I actually own this book back in the US, so I have already read it and I absolutely loved it (though the fact that its sitting in a cardboard box packed away in my moms basement isn't particularly helpful to me now, so I bought a cheap used copy here to re-read).  Part memoir, part cookbook, I love David Lebovitzs witty, engaging style.  He is hilarious, a visual and to the point writer, relatable and lots of fun.  And of course, I am always immediately swept up in his descriptions of life in Paris, this being one of my top favorite European cities without question.  I love being able to picture all of the places he describes, having been to most of them already myself as well as easily imagining myself living there someday (I absolutely could, and would).

A nonfiction book that captured my interest, along the psychology lines...I am really intrigued and excited for this one.

Amazon.com synopsis:
Everyone wants happiness and success, yet the pursuit of both has never been more elusive. As work and personal demands rise, we try to keep up by juggling everything better, moving faster, and doing more. While we might succeed in the short term, this approach comes at a high cost in the long term: it hurts our well-being, our relationships, and—paradoxically—our productivity.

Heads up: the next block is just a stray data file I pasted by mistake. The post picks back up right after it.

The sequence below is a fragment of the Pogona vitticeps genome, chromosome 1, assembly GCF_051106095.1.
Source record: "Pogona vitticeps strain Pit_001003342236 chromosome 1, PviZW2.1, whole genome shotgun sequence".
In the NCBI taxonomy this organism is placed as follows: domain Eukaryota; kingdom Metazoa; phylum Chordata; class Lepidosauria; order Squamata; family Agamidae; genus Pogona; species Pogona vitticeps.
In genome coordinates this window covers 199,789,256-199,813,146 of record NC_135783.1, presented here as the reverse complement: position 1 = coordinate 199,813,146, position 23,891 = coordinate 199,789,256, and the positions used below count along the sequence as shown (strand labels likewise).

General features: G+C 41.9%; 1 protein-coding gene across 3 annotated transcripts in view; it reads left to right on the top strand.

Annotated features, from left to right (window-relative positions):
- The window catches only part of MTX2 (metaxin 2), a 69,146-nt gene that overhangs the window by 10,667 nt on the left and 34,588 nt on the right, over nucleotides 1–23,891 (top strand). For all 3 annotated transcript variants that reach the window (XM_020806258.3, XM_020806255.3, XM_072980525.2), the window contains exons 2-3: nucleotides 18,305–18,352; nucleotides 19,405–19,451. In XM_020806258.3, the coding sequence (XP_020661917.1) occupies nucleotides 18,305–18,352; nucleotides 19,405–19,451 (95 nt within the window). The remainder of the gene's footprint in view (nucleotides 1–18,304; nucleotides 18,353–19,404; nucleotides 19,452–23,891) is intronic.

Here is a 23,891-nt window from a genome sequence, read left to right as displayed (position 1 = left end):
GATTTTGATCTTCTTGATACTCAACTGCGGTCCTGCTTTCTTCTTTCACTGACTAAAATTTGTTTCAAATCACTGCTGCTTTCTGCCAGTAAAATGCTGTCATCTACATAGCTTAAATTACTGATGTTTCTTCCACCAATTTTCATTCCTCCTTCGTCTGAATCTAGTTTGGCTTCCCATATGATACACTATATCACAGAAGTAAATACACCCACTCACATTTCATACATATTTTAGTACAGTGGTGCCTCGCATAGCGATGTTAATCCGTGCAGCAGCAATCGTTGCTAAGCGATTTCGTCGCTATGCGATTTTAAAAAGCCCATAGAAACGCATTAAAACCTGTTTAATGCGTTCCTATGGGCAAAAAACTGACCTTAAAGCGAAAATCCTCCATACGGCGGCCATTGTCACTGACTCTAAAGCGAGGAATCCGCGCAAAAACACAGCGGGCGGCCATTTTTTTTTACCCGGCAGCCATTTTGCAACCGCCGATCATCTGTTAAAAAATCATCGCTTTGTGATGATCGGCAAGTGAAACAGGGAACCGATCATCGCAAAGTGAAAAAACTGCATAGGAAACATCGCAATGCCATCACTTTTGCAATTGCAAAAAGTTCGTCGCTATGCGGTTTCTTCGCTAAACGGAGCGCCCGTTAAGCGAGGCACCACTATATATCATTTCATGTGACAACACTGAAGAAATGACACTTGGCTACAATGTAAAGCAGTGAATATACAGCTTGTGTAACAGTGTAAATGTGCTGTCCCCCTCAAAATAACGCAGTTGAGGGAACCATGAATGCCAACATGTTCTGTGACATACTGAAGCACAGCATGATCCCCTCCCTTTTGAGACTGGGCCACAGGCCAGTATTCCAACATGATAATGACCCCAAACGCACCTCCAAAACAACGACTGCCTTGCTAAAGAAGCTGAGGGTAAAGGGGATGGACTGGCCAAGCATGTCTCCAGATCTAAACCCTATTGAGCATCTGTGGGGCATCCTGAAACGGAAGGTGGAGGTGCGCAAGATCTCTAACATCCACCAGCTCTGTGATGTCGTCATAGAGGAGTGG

In this life-changing book, Emma Seppälä explains that the reason we are burning ourselves out is that we fall for outdated theories of success. We are taught that getting ahead means doing everything that’s thrown at us with razor-sharp focus and iron discipline, that success depends on our drive and talents, and that achievement cannot happen without stress. 

The Happiness Track demolishes these counterproductive theories. Drawing on the latest scientific research on happiness, resilience, willpower, compassion, positive stress, creativity, and mindfulness,
Seppälä demonstrates that being happy is the most productive thing we can do to thrive—whether at work or at home. She shares practical strategies for applying these scientific findings to our daily lives. 

A fulfilling, successful, and anxiety-free life is within your reach. The Happiness Track will show you the way.

And, in the meantime, a few books I have read within the last few weeks...

I really enjoyed this one, though I will admit, it wasn't AS good as I was hoping.  I had been dying to read it for months now and have to admit, while I really enjoyed it, the book wasn't quite all I imagined it to be.  The writing style was excellent though.  Rich and lyrical, sensual, full of visual and witty metaphors.  I enjoyed the story as well, though the best part is the big reveal at the end ;-)

The tagline of this book which holds true for the overarching gripping aspect of this story is: "sometimes it turns out that the key to a great marriage is not its truths but its secrets."